A portrait of a surfing phenom sticks to the shallows in Bethany Hamilton: Unstoppable

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      A documentary by Aaron Lieber. Rating unavailable

      Bethany Hamilton: Unstoppable is meant to be a biopic about a feisty girl who overcomes adversity. But it's more successful when viewed as a surfer doc in the tradition of Riding Giants or Step Into Liquid.

      The story of the famous 13-year-old wunderkind who lost her arm to a tiger shark in 2003 celebrates the sport that drew her back to the waves in spectacular style.

      A veteran surf-film maker, and a rider himself, director Aaron Lieber follows the now grown-up Hamilton to monster waves in Hawaii, Tahiti, California, and Fiji, capturing the star holding her own in world championships. It's inspiring stuff, even for those who think a duck dive is a term reserved for waterfowl. The sight of the one-armed surf star zipping through rad barrels and carving up wave faces is earnestly awe-inspiring. This despite the fact the film itself has the high sheen of a freshly waxed surfboard.

      The unassuming heroine has the right stuff to inspire girl power. With her sun-bleached golden hair and determined jaw, she shows a kind of uncomplicated grit you don't see celebrated in the selfie era. It's clearly in her blood: as home movies show, even at 13 and lying in a hospital bed recovering from the horrific injury she calmly insisted she would get back surfing again: "It's pretty much my dream."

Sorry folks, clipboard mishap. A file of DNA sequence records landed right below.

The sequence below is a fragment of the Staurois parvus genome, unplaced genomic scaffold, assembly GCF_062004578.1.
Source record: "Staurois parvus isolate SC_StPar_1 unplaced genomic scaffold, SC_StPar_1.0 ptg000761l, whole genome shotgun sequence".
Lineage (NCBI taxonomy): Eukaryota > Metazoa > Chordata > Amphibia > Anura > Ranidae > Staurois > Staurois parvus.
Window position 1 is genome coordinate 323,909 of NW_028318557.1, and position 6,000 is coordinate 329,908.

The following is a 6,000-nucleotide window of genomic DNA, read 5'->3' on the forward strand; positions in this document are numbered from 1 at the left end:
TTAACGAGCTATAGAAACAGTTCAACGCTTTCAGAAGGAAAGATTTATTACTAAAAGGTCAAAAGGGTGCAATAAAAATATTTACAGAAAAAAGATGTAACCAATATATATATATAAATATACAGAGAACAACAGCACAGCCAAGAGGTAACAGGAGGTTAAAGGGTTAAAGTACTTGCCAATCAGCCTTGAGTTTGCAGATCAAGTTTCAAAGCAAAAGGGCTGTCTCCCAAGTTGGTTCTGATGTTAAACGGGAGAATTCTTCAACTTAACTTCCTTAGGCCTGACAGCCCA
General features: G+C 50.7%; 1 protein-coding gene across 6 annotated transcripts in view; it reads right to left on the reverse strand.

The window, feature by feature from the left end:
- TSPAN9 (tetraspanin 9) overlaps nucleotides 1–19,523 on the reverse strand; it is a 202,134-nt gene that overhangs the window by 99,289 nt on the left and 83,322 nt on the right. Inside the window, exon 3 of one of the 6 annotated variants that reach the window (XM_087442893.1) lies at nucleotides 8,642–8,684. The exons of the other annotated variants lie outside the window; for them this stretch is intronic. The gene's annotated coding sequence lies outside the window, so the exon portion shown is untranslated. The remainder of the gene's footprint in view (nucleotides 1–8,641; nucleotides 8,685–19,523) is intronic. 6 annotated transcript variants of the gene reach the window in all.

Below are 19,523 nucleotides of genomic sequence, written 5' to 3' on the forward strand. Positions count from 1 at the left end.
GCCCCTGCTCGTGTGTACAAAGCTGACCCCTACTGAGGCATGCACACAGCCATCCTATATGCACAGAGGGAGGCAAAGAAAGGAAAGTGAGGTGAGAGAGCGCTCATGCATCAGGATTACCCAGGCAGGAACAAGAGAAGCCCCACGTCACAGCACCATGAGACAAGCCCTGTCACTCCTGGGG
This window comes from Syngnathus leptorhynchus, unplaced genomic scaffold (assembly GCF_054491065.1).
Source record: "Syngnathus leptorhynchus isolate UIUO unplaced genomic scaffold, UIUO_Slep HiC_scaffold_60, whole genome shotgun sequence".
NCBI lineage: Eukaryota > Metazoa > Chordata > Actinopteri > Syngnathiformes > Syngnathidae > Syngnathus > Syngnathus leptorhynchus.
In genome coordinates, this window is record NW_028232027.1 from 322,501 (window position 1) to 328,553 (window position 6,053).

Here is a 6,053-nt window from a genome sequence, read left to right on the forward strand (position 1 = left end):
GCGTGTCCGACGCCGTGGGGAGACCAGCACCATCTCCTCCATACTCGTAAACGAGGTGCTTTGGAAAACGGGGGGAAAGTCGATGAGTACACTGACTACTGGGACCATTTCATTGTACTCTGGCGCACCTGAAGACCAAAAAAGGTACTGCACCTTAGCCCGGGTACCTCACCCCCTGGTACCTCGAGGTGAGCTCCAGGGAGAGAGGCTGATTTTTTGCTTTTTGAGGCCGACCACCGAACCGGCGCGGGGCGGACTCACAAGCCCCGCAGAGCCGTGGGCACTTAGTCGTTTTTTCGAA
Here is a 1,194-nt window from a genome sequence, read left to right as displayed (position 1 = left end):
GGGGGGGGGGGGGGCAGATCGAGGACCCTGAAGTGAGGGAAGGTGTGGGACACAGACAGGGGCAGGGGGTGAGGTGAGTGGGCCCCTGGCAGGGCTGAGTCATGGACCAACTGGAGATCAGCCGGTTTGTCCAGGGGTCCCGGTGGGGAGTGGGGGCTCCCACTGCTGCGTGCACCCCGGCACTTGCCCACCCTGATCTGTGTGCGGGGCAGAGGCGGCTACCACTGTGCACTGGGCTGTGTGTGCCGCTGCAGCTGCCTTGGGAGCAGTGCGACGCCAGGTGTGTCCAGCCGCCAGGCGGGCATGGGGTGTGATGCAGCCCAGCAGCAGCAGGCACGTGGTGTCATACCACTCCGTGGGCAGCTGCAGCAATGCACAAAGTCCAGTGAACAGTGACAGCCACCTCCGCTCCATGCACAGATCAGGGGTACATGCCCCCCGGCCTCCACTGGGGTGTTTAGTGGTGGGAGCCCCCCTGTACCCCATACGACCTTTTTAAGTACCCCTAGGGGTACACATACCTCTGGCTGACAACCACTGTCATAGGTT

Oddly, that's the sum total of insights into Hamilton's psychology that we get in Unstoppable.

      Even the many quick-cut interviewees here—relatives, surfing competitors, her husband—rarely come off as more than talking heads. Lieber tries to allude to tension in Hamilton's life—her struggles with fame (hello, Oprah and The Amazing Race), and her attempts to nurse a newborn while competing internationally—but every obstacle is presented with the same blithe, impenetrable determination.

      Lieber traces Hamilton's life from before the attack, when her parents worked two or three jobs each to support their kids' idyllic Kauai-surfer upbringing, to her rehabilitation and return as a top-tier athlete. No one believes her new imbalance will allow her to stand on a surfboard again, let alone compete internationally.

      Even a scene where Hamilton later refuses an ESPY Award for athlete with a disability—she regularly trounces able-bodied competitors—is explored with zero depth.

      Soon she's back on the waves again, setting her jaw, a tiny human mastering a spectacular blue beast. Hamilton is a fearless risk-taker.

      The film about her? Not so much.